It would appear that peace may be returning to war-torn South Sudan, after leaders signed a final peace deal on Wednesday evening.
A government spokesperson reportedly told the Associated Press news agency that it was a “final final” deal, BBC reports.
The signing of the final power-sharing agreement between President Salva Kiir and rebel leader Riek Machar is expected to bring an end to five years of civil war.
The deal was signed during a ceremony held in Addis Ababa, Ethiopia, on Wednesday evening.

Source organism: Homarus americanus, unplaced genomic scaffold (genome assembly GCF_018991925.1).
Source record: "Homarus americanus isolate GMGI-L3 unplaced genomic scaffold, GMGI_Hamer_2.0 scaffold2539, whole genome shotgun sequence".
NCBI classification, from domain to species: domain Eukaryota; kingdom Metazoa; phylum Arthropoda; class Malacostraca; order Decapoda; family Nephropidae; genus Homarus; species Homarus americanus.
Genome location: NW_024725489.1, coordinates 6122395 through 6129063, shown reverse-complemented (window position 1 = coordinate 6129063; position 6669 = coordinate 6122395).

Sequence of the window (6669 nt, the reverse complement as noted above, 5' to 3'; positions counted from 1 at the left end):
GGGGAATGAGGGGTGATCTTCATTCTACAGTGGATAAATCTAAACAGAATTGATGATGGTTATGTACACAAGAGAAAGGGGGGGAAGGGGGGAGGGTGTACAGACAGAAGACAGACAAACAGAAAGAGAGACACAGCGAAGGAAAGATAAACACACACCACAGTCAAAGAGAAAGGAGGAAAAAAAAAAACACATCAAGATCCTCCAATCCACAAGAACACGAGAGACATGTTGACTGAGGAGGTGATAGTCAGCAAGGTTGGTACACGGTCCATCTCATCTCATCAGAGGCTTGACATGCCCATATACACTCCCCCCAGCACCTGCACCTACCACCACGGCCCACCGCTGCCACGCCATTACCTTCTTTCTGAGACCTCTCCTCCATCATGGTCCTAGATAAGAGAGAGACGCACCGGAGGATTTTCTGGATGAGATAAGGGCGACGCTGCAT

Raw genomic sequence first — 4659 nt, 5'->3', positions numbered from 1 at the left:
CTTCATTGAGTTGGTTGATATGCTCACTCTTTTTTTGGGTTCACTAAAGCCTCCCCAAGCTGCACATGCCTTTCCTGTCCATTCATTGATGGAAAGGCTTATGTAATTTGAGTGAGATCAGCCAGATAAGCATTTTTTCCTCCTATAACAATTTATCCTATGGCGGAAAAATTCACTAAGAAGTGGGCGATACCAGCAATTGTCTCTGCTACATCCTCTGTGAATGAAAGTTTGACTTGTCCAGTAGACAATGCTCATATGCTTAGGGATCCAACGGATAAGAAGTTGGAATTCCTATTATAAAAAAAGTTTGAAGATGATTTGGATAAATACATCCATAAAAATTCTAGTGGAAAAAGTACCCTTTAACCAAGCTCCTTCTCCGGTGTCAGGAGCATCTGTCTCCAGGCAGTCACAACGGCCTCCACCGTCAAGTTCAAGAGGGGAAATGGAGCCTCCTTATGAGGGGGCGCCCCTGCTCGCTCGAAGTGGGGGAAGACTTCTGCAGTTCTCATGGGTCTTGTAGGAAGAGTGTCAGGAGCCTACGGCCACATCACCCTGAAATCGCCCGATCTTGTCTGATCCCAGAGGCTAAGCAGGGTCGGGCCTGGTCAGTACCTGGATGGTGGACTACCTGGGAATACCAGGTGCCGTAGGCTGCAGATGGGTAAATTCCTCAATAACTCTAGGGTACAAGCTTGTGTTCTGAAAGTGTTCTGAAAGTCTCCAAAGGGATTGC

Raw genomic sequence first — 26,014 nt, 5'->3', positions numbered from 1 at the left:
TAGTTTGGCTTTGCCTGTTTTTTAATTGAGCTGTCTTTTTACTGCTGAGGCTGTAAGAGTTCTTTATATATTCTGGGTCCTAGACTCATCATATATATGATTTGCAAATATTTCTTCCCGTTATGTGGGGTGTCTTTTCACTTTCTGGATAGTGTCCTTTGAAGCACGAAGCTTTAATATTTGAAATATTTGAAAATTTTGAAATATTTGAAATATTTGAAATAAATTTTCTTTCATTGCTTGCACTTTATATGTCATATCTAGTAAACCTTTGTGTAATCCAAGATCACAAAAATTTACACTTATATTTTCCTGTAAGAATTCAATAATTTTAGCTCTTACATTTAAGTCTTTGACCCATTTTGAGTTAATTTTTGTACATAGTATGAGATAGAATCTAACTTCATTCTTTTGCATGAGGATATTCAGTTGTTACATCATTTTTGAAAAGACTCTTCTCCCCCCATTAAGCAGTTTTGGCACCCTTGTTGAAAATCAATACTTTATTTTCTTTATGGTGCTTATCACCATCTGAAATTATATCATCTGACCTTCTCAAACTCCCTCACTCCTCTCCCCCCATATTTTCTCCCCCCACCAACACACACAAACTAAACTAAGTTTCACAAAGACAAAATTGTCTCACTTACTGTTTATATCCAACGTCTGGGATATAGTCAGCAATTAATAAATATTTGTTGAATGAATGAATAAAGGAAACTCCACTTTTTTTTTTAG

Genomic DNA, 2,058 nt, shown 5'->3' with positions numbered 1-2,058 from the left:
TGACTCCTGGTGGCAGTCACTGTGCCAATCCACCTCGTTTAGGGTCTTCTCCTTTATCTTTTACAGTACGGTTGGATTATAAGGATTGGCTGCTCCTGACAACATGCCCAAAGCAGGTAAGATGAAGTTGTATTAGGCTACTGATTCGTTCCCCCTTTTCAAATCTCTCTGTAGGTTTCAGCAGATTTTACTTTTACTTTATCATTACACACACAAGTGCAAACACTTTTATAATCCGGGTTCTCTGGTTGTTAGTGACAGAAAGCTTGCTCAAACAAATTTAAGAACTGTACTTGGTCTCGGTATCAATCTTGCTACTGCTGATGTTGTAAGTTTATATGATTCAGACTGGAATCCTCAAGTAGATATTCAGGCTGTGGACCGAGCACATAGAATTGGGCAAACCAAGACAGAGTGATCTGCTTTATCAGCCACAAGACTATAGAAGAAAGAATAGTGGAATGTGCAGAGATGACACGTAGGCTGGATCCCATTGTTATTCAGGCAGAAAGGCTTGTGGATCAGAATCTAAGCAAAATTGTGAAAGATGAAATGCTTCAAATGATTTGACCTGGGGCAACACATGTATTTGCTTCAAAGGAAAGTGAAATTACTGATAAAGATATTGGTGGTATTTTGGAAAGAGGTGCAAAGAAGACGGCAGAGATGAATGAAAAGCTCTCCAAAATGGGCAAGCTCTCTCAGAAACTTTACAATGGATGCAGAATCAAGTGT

The peace deal has an expanded transitional government, in which President Kiir retains his position, while Machar returns to government as one of five vice-presidents to be appointed.
To date, tens of thousands of people have been killed while millions have been displaced as a result of the conflict.
A similar peace deal, signed in 2015, collapsed within months throwing the country into further violence.
South Sudan is the newest country to be named, eventually finding independence from Sudan in July 2011, ending the longest-running civil war in Africa.